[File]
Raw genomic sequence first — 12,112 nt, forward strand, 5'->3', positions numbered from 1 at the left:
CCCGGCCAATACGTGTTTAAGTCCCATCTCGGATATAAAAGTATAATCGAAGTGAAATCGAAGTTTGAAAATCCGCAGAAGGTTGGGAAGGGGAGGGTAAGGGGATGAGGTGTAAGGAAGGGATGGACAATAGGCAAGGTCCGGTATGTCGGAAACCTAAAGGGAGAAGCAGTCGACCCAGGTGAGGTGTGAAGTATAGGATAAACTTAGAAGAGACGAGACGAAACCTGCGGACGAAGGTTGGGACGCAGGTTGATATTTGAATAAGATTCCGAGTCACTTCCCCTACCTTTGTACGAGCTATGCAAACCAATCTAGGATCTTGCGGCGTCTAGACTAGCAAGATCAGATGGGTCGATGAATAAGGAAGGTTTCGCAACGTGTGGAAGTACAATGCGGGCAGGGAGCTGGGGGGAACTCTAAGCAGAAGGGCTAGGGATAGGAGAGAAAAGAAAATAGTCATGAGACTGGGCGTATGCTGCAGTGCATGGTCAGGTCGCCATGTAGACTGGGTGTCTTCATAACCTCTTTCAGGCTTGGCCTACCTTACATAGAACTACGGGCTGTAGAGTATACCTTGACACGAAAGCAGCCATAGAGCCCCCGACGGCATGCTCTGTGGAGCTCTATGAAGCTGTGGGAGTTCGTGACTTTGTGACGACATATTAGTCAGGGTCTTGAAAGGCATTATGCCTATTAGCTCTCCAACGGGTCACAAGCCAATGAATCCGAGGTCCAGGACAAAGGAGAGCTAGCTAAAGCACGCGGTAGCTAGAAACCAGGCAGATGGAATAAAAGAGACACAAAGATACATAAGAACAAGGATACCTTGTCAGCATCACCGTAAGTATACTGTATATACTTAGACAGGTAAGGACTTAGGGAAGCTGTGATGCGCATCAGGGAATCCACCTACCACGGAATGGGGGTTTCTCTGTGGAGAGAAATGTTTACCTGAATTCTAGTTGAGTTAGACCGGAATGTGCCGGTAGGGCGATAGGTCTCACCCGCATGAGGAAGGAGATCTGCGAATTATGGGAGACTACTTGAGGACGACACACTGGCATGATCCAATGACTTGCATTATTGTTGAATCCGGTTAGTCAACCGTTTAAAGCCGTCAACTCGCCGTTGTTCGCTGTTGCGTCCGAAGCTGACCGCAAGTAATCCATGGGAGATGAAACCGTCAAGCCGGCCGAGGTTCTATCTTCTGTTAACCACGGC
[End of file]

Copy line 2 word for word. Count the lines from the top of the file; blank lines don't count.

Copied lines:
CCCGGCCAATACGTGTTTAAGTCCCATCTCGGATATAAAAGTATAATCGAAGTGAAATCGAAGTTTGAAAATCCGCAGAAGGTTGGGAAGGGGAGGGTAAGGGGATGAGGTGTAAGGAAGGGATGGACAATAGGCAAGGTCCGGTATGTCGGAAACCTAAAGGGAGAAGCAGTCGACCCAGGTGAGGTGTGAAGTATAGGATAAACTTAGAAGAGACGAGACGAAACCTGCGGACGAAGGTTGGGACGCAGGTTGATATTTGAATAAGATTCCGAGTCACTTCCCCTACCTTTGTACGAGCTATGCAAACCAATCTAGGATCTTGCGGCGTCTAGACTAGCAAGATCAGATGGGTCGATGAATAAGGAAGGTTTCGCAACGTGTGGAAGTACAATGCGGGCAGGGAGCTGGGGGGAACTCTAAGCAGAAGGGCTAGGGATAGGAGAGAAAAGAAAATAGTCATGAGACTGGGCGTATGCTGCAGTGCATGGTCAGGTCGCCATGTAGACTGGGTGTCTTCATAACCTCTTTCAGGCTTGGCCTACCTTACATAGAACTACGGGCTGTAGAGTATACCTTGACACGAAAGCAGCCATAGAGCCCCCGACGGCATGCTCTGTGGAGCTCTATGAAGCTGTGGGAGTTCGTGACTTTGTGACGACATATTAGTCAGGGTCTTGAAAGGCATTATGCCTATTAGCTCTCCAACGGGTCACAAGCCAATGAATCCGAGGTCCAGGACAAAGGAGAGCTAGCTAAAGCACGCGGTAGCTAGAAACCAGGCAGATGGAATAAAAGAGACACAAAGATACATAAGAACAAGGATACCTTGTCAGCATCACCGTAAGTATACTGTATATACTTAGACAGGTAAGGACTTAGGGAAGCTGTGATGCGCATCAGGGAATCCACCTACCACGGAATGGGGGTTTCTCTGTGGAGAGAAATGTTTACCTGAATTCTAGTTGAGTTAGACCGGAATGTGCCGGTAGGGCGATAGGTCTCACCCGCATGAGGAAGGAGATCTGCGAATTATGGGAGACTACTTGAGGACGACACACTGGCATGATCCAATGACTTGCATTATTGTTGAATCCGGTTAGTCAACCGTTTAAAGCCGTCAACTCGCCGTTGTTCGCTGTTGCGTCCGAAGCTGACCGCAAGTAATCCATGGGAGATGAAACCGTCAAGCCGGCCGAGGTTCTATCTTCTGTTAACCACGGC